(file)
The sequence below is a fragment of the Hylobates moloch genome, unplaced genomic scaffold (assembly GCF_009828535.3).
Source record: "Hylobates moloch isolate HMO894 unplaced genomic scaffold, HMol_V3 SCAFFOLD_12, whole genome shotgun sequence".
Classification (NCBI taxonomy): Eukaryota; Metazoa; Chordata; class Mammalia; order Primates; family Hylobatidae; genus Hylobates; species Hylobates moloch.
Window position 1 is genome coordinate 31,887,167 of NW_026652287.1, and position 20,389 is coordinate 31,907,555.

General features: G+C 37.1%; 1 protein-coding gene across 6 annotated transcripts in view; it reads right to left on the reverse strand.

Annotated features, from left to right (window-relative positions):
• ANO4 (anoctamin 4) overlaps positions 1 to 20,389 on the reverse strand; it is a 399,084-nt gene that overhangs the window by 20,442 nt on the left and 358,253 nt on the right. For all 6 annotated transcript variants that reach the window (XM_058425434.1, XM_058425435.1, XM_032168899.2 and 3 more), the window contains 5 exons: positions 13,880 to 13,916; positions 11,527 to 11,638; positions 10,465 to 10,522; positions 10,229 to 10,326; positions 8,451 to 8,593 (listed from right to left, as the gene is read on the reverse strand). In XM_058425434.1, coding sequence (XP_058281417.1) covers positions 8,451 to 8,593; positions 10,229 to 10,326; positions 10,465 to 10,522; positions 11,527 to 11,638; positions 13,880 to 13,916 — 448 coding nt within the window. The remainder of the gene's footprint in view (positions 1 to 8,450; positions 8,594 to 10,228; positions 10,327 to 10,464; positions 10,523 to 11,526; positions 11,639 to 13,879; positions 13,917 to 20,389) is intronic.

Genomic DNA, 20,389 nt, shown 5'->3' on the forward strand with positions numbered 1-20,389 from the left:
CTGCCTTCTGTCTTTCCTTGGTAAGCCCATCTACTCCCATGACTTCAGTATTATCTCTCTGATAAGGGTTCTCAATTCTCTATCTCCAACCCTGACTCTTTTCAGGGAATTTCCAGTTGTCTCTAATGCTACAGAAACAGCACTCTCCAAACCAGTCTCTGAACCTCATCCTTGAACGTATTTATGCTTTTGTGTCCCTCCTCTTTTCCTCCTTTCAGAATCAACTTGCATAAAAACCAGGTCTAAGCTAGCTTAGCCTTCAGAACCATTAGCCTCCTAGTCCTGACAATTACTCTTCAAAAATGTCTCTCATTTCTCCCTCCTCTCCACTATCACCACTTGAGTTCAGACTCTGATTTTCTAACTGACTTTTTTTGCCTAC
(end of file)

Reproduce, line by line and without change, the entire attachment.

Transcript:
The sequence below is a fragment of the Hylobates moloch genome, unplaced genomic scaffold (assembly GCF_009828535.3).
Source record: "Hylobates moloch isolate HMO894 unplaced genomic scaffold, HMol_V3 SCAFFOLD_12, whole genome shotgun sequence".
Classification (NCBI taxonomy): Eukaryota; Metazoa; Chordata; class Mammalia; order Primates; family Hylobatidae; genus Hylobates; species Hylobates moloch.
Window position 1 is genome coordinate 31,887,167 of NW_026652287.1, and position 20,389 is coordinate 31,907,555.

General features: G+C 37.1%; 1 protein-coding gene across 6 annotated transcripts in view; it reads right to left on the reverse strand.

Annotated features, from left to right (window-relative positions):
• ANO4 (anoctamin 4) overlaps positions 1 to 20,389 on the reverse strand; it is a 399,084-nt gene that overhangs the window by 20,442 nt on the left and 358,253 nt on the right. For all 6 annotated transcript variants that reach the window (XM_058425434.1, XM_058425435.1, XM_032168899.2 and 3 more), the window contains 5 exons: positions 13,880 to 13,916; positions 11,527 to 11,638; positions 10,465 to 10,522; positions 10,229 to 10,326; positions 8,451 to 8,593 (listed from right to left, as the gene is read on the reverse strand). In XM_058425434.1, coding sequence (XP_058281417.1) covers positions 8,451 to 8,593; positions 10,229 to 10,326; positions 10,465 to 10,522; positions 11,527 to 11,638; positions 13,880 to 13,916 — 448 coding nt within the window. The remainder of the gene's footprint in view (positions 1 to 8,450; positions 8,594 to 10,228; positions 10,327 to 10,464; positions 10,523 to 11,526; positions 11,639 to 13,879; positions 13,917 to 20,389) is intronic.

Genomic DNA, 20,389 nt, shown 5'->3' on the forward strand with positions numbered 1-20,389 from the left:
CTGCCTTCTGTCTTTCCTTGGTAAGCCCATCTACTCCCATGACTTCAGTATTATCTCTCTGATAAGGGTTCTCAATTCTCTATCTCCAACCCTGACTCTTTTCAGGGAATTTCCAGTTGTCTCTAATGCTACAGAAACAGCACTCTCCAAACCAGTCTCTGAACCTCATCCTTGAACGTATTTATGCTTTTGTGTCCCTCCTCTTTTCCTCCTTTCAGAATCAACTTGCATAAAAACCAGGTCTAAGCTAGCTTAGCCTTCAGAACCATTAGCCTCCTAGTCCTGACAATTACTCTTCAAAAATGTCTCTCATTTCTCCCTCCTCTCCACTATCACCACTTGAGTTCAGACTCTGATTTTCTAACTGACTTTTTTTGCCTAC